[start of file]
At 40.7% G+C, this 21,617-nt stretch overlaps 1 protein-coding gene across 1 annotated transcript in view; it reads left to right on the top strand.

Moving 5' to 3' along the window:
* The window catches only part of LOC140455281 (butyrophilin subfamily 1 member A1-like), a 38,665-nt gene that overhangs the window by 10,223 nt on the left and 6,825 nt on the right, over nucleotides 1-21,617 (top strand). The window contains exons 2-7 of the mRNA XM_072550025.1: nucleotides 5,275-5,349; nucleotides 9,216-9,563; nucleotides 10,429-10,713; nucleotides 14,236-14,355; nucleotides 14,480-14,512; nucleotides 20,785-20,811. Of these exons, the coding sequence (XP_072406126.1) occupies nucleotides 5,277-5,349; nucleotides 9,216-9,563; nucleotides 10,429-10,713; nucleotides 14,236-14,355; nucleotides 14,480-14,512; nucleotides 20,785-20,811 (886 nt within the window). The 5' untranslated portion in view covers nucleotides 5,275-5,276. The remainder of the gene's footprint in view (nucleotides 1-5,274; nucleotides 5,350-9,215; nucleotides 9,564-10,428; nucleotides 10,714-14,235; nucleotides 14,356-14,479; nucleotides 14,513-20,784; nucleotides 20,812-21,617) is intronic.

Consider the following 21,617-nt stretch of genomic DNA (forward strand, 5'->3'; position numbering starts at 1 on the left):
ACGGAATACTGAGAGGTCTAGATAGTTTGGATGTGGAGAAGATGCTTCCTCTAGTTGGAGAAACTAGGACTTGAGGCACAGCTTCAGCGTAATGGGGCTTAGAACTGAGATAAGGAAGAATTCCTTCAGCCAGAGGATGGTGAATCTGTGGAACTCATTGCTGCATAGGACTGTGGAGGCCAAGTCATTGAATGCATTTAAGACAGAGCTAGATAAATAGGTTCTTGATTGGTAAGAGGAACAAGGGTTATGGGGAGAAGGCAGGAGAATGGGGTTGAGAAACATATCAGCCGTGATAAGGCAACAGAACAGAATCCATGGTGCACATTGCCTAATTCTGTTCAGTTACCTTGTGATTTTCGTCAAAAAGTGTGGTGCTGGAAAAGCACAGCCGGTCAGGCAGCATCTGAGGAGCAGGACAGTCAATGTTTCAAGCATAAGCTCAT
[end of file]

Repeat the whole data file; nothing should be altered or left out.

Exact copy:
At 40.7% G+C, this 21,617-nt stretch overlaps 1 protein-coding gene across 1 annotated transcript in view; it reads left to right on the top strand.

Moving 5' to 3' along the window:
* The window catches only part of LOC140455281 (butyrophilin subfamily 1 member A1-like), a 38,665-nt gene that overhangs the window by 10,223 nt on the left and 6,825 nt on the right, over nucleotides 1-21,617 (top strand). The window contains exons 2-7 of the mRNA XM_072550025.1: nucleotides 5,275-5,349; nucleotides 9,216-9,563; nucleotides 10,429-10,713; nucleotides 14,236-14,355; nucleotides 14,480-14,512; nucleotides 20,785-20,811. Of these exons, the coding sequence (XP_072406126.1) occupies nucleotides 5,277-5,349; nucleotides 9,216-9,563; nucleotides 10,429-10,713; nucleotides 14,236-14,355; nucleotides 14,480-14,512; nucleotides 20,785-20,811 (886 nt within the window). The 5' untranslated portion in view covers nucleotides 5,275-5,276. The remainder of the gene's footprint in view (nucleotides 1-5,274; nucleotides 5,350-9,215; nucleotides 9,564-10,428; nucleotides 10,714-14,235; nucleotides 14,356-14,479; nucleotides 14,513-20,784; nucleotides 20,812-21,617) is intronic.

Consider the following 21,617-nt stretch of genomic DNA (forward strand, 5'->3'; position numbering starts at 1 on the left):
ACGGAATACTGAGAGGTCTAGATAGTTTGGATGTGGAGAAGATGCTTCCTCTAGTTGGAGAAACTAGGACTTGAGGCACAGCTTCAGCGTAATGGGGCTTAGAACTGAGATAAGGAAGAATTCCTTCAGCCAGAGGATGGTGAATCTGTGGAACTCATTGCTGCATAGGACTGTGGAGGCCAAGTCATTGAATGCATTTAAGACAGAGCTAGATAAATAGGTTCTTGATTGGTAAGAGGAACAAGGGTTATGGGGAGAAGGCAGGAGAATGGGGTTGAGAAACATATCAGCCGTGATAAGGCAACAGAACAGAATCCATGGTGCACATTGCCTAATTCTGTTCAGTTACCTTGTGATTTTCGTCAAAAAGTGTGGTGCTGGAAAAGCACAGCCGGTCAGGCAGCATCTGAGGAGCAGGACAGTCAATGTTTCAAGCATAAGCTCAT